Imagine this; in the Arab world today, three major conflicts are taking place over power. Moreover, in all three conflicts, one side is hanging on to power, while the other is wishing for a swift departure… Who are the three parties? Herein lies the distinction!
In Iraq, calls are being made for the removal of Prime Minister Ibrahim al Jaafari from power in Baghdad, while he has announced he intends to remain in his post, as the people and God’s choice.
In the second instance is Lebanese President Emile Lahoud, who aired his dirty laundry in public at the Khartoum summit, as Lebanese rivals sought to internationalize their disagreements. He insists on remaining in power until the last second, out of respect for the constitution, which he had amended in order to extend his mandate. In other words, he has tailor-made the constitution according to his needs! The constitutional amendment was the main battle for which political and media figures were killed in Lebanon.
The third leader is Dr. Numan Gumaa, the ousted head of the Egyptian Wafd party! Herein lies the distinction! We are talking about the leader of a political party and not the president of country who has access to the armed forces! But, Dr. Gumaa has decided to take matters into his own hands, using weapons to storm the party’s headquarters in Cairo. Dr. Numaan is a former law professor and the ex-leader of a 90-year old well- respected liberal party. However, for the sake of power, he reneged the most important liberal principles of all, the respect of divergent views and the recourse to the law!
These are examples of the infatuation with power across the Arab world. Here are a president, a prime minister and a party leader! These are the three highest summits in Arab politics. Each one wants to cling to his position, going as far as claiming the leader is the choice of God and the people, or that the president is in power in the name of the constitution- even if it is him who amended it- or by supposedly leading a party who believes in the transition and the respect of the law, while using violence and thuggery.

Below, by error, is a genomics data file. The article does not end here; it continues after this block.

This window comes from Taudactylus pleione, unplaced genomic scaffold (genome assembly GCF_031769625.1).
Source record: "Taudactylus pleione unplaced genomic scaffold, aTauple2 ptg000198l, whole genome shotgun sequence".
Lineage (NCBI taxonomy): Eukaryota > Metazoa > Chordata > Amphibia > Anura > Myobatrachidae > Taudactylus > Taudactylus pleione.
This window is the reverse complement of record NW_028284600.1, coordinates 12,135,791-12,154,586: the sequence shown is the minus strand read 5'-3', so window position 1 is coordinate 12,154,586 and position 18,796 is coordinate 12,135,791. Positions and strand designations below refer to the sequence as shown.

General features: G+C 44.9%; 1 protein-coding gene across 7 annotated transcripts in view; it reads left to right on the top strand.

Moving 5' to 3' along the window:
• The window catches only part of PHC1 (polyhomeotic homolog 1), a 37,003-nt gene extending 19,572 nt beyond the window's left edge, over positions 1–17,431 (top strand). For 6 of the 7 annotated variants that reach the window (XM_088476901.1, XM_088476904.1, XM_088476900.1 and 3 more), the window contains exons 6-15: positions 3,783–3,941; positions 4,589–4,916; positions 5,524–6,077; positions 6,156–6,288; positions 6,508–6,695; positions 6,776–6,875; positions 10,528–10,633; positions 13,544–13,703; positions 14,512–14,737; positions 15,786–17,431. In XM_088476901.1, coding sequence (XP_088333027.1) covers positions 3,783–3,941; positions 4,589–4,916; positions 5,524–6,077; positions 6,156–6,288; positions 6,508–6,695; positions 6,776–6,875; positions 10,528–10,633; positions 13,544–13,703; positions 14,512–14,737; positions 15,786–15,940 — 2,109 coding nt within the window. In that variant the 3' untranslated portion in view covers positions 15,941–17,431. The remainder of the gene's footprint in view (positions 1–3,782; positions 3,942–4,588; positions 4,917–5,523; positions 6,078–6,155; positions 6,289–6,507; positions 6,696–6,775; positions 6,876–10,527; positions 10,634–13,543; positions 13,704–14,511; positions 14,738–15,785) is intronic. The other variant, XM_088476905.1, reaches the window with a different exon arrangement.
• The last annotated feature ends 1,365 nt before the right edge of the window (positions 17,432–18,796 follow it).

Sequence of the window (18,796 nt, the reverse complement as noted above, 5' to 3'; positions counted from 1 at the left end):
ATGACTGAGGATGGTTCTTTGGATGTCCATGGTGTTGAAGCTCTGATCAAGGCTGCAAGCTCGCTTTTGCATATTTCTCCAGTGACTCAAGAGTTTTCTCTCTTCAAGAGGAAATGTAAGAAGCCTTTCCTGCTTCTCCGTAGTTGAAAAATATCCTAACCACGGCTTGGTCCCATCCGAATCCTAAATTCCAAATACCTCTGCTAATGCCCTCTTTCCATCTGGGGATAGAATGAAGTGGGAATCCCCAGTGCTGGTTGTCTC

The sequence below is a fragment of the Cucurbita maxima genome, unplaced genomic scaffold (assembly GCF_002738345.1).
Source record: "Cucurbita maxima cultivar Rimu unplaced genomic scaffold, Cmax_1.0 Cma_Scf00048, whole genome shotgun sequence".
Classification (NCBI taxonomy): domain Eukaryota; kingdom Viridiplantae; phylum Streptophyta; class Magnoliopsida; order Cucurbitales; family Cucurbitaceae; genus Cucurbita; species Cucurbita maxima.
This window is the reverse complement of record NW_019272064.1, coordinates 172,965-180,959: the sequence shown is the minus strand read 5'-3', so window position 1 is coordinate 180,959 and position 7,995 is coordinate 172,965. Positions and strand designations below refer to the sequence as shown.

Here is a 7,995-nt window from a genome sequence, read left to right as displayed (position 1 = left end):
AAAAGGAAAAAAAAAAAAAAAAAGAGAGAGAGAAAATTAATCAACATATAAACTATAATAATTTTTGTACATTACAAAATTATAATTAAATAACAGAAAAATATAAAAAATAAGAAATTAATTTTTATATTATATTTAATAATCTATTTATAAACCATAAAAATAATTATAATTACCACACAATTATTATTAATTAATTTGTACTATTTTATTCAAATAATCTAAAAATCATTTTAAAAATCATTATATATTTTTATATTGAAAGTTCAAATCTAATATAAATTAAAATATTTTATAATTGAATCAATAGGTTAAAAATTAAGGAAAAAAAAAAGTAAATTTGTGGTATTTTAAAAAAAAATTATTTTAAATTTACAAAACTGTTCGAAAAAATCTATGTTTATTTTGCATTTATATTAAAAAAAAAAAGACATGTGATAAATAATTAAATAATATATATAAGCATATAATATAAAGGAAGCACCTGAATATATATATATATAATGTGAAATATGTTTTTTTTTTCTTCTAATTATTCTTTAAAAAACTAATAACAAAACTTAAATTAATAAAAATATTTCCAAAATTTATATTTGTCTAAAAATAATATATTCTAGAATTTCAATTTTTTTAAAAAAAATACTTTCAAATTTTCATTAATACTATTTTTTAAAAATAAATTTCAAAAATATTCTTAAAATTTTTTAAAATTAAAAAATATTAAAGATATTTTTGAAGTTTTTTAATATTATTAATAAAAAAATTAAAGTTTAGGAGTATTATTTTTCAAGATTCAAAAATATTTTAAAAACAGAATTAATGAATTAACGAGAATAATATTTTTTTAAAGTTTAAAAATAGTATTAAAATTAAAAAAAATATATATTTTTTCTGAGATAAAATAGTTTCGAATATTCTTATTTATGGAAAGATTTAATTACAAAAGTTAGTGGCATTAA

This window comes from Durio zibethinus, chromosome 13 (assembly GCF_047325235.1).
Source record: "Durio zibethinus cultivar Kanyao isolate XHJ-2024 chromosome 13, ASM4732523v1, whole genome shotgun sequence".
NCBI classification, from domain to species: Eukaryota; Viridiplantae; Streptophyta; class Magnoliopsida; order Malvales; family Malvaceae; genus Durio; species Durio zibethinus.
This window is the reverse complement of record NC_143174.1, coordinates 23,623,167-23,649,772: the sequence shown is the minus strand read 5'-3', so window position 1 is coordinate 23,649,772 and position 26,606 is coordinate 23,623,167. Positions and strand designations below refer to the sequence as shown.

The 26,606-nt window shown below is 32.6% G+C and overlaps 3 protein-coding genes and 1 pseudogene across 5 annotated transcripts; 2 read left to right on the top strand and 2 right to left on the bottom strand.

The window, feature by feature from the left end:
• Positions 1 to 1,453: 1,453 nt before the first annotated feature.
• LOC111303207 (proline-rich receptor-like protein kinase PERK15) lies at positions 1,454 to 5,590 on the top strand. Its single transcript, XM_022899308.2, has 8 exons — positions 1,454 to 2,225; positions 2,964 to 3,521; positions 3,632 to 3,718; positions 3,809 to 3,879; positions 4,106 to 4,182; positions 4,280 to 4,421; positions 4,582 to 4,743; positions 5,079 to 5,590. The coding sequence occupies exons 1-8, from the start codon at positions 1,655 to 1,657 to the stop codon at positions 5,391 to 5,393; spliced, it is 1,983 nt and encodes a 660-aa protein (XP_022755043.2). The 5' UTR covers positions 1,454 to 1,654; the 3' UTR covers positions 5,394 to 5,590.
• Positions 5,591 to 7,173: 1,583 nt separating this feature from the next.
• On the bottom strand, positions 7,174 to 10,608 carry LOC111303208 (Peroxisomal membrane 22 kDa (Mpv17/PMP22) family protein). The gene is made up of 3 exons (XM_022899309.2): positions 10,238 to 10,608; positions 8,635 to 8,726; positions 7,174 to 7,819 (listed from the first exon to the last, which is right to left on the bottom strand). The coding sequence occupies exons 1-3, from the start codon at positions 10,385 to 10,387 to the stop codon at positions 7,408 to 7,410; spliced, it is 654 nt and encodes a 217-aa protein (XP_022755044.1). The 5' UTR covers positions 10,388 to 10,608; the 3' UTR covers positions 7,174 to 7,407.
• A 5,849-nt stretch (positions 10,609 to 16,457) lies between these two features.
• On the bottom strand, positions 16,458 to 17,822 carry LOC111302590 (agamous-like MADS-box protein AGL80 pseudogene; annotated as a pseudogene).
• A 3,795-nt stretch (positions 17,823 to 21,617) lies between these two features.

Unfortunately, this is the situation in our Arab world. Some believe the Wafd party’s latest clash is symptomatic of the wider crisis in Egyptian politics. Others claim it is a game by the Egyptian government. The truth is this is an Arab wide problem. It is a crisis of culture and a crisis of respect for difference and the people’s interests, as well as a crisis of credibility.
The Muslim Brotherhood, which ran under the slogan “Islam is the solution” during the Egyptian elections, appeared on our television screens as their supporters kissed the hand of the brotherhood’s candidate, promising complete allegiance, displaying behavior that is not appropriate for a group who gained power through the ballot boxes and in the name of Western democracy.
Here is Hamas, lead by the Palestinian Prime Minister Ismail Haniyah leading us astray with claims “this statement was misinterpreted” or “the Prime Minister did not mean this”. There is no difference between Haniyah and Arafat’s methods in playing with words.
This is a struggle for power whose first basis is lying and the first victim’s are ordinary people. Politicians who cling to power claim they are the state and the state is me. The former Wafd leader claims he is the party and the party and its ideology are him. Neither does the state have basic features for politicians who cling to power nor does ideology have an effect for the deposed former leader. It is not my aim to hurt any individuals. All I want to say is that a crisis is happening, from the Atlantic Ocean to the Persian Gulf. The Arab features of the disease have become clear and liberalism and Islamism have become equal in the tools of the Arab political game.